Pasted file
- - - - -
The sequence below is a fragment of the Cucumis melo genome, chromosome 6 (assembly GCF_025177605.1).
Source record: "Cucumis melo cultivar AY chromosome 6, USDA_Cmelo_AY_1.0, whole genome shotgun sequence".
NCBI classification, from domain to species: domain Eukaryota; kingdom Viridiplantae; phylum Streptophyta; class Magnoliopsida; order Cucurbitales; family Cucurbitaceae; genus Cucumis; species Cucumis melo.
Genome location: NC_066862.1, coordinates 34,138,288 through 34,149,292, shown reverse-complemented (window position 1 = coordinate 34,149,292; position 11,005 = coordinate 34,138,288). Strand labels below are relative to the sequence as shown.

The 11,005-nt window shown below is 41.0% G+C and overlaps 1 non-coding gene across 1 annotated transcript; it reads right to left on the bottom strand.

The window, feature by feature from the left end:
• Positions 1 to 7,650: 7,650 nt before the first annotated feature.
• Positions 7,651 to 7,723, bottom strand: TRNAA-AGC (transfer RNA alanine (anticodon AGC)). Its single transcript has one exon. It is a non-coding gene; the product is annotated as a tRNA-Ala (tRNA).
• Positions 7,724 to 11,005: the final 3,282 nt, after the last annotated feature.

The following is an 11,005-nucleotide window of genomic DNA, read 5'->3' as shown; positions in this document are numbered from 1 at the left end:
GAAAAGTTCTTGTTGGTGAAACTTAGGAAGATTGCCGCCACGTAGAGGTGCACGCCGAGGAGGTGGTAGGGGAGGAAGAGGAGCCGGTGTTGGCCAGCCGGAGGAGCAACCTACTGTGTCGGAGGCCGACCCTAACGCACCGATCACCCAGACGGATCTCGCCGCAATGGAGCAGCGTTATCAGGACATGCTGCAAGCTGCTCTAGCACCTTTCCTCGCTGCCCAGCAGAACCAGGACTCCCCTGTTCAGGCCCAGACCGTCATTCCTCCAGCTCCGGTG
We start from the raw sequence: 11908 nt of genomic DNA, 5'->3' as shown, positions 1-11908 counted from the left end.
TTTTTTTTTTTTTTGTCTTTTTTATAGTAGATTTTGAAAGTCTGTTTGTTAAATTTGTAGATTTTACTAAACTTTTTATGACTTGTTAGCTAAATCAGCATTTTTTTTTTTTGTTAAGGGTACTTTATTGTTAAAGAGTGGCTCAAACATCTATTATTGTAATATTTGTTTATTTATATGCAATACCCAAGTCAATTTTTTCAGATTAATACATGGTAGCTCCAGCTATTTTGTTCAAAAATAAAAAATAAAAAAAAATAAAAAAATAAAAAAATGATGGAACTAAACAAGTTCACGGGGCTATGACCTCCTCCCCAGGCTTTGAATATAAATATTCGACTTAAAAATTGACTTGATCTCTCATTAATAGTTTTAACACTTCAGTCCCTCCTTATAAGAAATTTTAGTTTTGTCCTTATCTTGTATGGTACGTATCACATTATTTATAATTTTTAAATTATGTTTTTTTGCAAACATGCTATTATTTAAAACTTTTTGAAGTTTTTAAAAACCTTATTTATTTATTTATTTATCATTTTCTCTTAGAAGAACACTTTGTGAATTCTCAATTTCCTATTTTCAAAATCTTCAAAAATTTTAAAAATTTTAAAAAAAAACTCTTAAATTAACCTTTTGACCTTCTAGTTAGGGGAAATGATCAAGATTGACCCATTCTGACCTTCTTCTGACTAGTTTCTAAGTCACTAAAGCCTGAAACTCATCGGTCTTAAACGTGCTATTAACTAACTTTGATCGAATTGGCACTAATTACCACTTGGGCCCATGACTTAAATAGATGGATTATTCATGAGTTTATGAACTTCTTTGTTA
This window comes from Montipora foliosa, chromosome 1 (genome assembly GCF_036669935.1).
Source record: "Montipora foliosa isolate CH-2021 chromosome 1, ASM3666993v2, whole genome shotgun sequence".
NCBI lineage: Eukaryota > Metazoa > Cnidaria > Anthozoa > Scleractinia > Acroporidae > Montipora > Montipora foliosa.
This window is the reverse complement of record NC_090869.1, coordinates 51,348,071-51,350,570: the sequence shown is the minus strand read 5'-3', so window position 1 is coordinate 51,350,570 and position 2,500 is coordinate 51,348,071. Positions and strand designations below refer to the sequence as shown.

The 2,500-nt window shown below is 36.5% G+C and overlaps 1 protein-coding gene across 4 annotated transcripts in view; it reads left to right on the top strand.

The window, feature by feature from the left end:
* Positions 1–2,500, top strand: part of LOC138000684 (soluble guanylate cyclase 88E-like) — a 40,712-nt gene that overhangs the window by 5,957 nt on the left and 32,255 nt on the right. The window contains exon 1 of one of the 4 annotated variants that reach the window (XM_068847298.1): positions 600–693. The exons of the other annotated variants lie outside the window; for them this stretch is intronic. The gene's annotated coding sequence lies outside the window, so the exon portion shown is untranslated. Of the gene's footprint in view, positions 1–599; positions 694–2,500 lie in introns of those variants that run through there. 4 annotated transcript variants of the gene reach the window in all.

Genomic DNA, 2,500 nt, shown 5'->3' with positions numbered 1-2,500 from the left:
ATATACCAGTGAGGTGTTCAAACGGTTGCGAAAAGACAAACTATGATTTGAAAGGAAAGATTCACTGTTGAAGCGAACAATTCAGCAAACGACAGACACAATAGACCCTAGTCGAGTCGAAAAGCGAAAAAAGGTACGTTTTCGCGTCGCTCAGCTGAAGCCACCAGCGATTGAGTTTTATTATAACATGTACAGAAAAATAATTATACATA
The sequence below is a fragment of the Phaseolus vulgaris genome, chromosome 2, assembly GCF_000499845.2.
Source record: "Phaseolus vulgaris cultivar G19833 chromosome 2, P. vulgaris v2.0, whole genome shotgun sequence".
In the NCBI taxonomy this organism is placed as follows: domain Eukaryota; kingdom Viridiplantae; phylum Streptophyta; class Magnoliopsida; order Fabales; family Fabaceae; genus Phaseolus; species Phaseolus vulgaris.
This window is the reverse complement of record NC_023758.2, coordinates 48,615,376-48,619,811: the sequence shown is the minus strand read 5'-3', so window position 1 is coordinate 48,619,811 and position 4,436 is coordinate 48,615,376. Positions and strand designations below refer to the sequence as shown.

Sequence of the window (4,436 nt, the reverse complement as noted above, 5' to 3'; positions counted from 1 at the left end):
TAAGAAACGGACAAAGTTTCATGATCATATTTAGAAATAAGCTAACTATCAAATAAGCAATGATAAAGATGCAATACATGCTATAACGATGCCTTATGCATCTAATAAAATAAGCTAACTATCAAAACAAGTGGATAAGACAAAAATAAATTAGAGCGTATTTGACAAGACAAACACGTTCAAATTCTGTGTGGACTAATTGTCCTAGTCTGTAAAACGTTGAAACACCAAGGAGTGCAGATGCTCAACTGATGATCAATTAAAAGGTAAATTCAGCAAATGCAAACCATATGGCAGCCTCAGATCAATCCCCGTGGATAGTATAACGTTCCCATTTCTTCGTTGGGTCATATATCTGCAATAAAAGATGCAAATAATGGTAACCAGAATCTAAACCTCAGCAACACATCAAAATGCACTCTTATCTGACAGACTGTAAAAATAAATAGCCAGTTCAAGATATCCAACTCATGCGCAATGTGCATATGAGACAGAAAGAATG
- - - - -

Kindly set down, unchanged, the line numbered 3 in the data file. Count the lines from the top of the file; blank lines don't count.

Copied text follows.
NCBI classification, from domain to species: domain Eukaryota; kingdom Viridiplantae; phylum Streptophyta; class Magnoliopsida; order Cucurbitales; family Cucurbitaceae; genus Cucumis; species Cucumis melo.